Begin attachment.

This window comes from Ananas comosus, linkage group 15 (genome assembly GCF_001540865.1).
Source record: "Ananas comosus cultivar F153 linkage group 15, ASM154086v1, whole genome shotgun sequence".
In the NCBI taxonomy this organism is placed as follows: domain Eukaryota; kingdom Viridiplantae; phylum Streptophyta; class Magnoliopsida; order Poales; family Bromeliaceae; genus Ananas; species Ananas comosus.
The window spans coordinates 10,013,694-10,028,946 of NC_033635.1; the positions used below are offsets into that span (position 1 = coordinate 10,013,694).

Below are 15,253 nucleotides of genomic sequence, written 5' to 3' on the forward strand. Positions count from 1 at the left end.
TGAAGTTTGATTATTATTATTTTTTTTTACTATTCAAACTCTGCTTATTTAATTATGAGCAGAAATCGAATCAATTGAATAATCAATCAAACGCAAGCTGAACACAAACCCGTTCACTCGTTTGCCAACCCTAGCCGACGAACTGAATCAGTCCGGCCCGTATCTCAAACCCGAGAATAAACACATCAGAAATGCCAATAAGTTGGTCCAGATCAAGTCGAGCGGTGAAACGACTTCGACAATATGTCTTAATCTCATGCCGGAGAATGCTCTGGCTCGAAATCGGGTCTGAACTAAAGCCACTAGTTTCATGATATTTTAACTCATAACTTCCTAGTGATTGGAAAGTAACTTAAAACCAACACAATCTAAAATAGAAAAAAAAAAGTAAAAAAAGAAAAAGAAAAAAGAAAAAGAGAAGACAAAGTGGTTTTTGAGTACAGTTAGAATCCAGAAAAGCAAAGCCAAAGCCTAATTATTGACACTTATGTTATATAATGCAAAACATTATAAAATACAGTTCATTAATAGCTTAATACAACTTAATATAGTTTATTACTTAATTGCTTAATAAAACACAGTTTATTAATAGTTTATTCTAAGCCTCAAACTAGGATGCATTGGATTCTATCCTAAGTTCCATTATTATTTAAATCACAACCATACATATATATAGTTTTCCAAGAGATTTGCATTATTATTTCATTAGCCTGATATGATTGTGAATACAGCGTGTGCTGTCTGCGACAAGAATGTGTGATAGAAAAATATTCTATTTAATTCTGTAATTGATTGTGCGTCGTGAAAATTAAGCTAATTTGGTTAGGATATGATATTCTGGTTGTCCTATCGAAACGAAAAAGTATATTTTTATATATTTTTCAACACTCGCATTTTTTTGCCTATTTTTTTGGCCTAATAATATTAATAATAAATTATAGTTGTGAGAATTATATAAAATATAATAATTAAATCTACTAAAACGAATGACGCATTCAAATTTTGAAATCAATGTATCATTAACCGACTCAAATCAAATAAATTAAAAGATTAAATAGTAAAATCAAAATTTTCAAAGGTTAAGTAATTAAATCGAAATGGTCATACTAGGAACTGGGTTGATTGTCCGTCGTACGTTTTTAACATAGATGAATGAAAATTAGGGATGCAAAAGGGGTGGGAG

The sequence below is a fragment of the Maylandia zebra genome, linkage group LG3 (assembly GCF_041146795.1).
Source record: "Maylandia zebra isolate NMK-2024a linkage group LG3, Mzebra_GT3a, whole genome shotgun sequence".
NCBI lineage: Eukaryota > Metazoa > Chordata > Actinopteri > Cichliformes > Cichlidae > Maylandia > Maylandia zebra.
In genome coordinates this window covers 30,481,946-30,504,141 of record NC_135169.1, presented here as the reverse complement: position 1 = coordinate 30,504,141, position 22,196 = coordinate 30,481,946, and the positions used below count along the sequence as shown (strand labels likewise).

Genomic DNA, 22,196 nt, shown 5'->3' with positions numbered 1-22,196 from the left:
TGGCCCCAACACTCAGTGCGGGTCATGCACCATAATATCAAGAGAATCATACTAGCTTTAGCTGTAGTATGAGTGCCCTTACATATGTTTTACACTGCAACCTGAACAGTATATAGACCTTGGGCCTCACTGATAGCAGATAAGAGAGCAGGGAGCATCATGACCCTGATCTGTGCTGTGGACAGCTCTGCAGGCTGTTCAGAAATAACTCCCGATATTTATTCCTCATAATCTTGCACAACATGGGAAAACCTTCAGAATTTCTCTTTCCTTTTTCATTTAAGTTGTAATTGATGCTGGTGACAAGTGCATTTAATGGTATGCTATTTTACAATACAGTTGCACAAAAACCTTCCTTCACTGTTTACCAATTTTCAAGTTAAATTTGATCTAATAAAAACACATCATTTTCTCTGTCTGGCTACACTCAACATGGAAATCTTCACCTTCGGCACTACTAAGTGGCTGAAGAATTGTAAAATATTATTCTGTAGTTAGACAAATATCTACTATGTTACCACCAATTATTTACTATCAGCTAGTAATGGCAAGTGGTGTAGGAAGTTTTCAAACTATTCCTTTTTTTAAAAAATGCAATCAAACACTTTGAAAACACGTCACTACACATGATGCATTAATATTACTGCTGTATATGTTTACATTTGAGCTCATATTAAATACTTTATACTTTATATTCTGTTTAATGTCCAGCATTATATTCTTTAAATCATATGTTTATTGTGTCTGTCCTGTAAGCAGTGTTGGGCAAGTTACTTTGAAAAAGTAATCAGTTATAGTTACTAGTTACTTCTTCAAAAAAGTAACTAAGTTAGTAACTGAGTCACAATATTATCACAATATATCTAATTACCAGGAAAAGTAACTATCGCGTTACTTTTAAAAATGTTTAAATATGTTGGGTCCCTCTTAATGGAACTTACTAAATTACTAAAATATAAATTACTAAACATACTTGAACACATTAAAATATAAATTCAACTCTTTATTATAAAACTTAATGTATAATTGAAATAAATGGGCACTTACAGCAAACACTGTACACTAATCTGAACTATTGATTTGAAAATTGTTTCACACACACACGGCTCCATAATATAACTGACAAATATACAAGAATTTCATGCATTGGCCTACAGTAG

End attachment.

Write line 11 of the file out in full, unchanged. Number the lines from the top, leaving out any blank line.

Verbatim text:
Genomic DNA, 22,196 nt, shown 5'->3' with positions numbered 1-22,196 from the left: